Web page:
Monday, November 13, 2006

I mentioned last week Spain had moved up the corruption rankings so it’s only fair I report now she’s also moved up the UN index of ‘developed’ nations. As with all such tables, this is headed by one of the Scandinavian countries – this time Norway. Spain comes in at no. 19 - one place behind the UK - and scores well on such things as life expectancy, access to education, health and a good quality of life. However, the average annual income is €19,500, against 31,000 for the EU as a whole. Perhaps this explains the apparent absurdity of Spain being the second largest beneficiary of EU funds, after Poland, over the next 7 years - having been at no. 1 for the last 15 or 20 years. I say ‘absurdity’ but, of course, one doesn’t see or hear many complaints about this on the ground here. As I’ve said before, this is consistent with the Spanish philosophy that the wisest thing you can do is to live at someone else’s expense.

My elder daughter lives in Malasaña in Madrid. This is a bustling bohemian barrio of streets so narrow they can hardly take a small car. Right now it’s awash with road-works and trenches offering access to the electricity cables. Not, then, a good place for huge, crane-bearing trucks. As one unfortunate driver discovered last Friday, when he managed to drop one of his front wheels into one of said trenches.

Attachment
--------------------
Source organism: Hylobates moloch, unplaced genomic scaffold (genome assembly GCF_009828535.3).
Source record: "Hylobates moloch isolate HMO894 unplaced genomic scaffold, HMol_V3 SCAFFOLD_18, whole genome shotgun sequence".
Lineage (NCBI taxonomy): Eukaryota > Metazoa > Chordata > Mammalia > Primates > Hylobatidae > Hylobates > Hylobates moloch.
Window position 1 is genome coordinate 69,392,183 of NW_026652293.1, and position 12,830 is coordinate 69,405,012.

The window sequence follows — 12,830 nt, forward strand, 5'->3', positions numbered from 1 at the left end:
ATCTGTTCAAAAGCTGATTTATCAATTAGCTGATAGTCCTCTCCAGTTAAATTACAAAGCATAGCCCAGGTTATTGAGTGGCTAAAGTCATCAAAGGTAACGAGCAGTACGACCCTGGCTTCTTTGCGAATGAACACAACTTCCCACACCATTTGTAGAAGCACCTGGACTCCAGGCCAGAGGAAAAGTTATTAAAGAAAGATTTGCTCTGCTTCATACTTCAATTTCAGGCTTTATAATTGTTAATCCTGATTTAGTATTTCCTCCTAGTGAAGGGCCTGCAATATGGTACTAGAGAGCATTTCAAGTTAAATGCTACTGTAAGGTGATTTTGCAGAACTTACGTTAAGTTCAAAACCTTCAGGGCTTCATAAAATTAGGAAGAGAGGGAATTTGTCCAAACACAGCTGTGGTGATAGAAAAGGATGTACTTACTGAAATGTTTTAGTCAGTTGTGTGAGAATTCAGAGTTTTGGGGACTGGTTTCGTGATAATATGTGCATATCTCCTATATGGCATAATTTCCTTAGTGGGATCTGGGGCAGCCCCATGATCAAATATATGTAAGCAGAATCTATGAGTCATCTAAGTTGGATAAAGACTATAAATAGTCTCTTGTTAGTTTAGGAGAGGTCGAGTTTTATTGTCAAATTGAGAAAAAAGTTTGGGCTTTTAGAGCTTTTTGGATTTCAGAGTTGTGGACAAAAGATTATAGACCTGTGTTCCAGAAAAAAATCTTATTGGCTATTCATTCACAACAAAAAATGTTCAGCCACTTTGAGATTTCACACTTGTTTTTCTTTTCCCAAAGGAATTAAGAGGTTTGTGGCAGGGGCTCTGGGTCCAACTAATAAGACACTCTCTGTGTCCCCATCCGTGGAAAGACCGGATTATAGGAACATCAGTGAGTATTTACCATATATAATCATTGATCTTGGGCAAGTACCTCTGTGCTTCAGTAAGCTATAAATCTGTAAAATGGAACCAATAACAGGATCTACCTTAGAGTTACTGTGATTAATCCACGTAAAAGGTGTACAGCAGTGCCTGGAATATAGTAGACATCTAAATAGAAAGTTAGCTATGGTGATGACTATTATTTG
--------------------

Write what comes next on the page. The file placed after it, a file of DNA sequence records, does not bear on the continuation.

But it’s not just Malasaña which is bedevilled by road-works; much of the city is infested and nowhere more so that south west of the capital, where there’s a massive project devoted to improving the city’s inner ring road, the M-30. This has featured much in the news over the last week as it’s presented an impassable obstacle, would you believe, to a thousand sheep. These were being driven across the city in celebration of the right of shepherds to cross Spain on historic routes. Halted by the works, the [remarkably clean] sheep have been grazing in the city’s notorious Casa de Campo park, where they’ve been forced to mingle with the 4,000 prostitutes reputed to operate there every night. Though there’s been no suggestion they provided any competition to the saddest of the desperate nocturnal ramblers.

1 comment:

Anonymous said...

In many Valencian towns, as no doubt in towns in other regions, there's a construction boom of up-to-the-minute contemporary modern apartments, sometimes offering concierge service and indoor communal swimming pool. Very urbane. But if the average salary here is less than €20,000 -- who earth is buying them? I don't think it can be attributed to well-heeled northern Europeans.

Vall d'Albaida, Valencia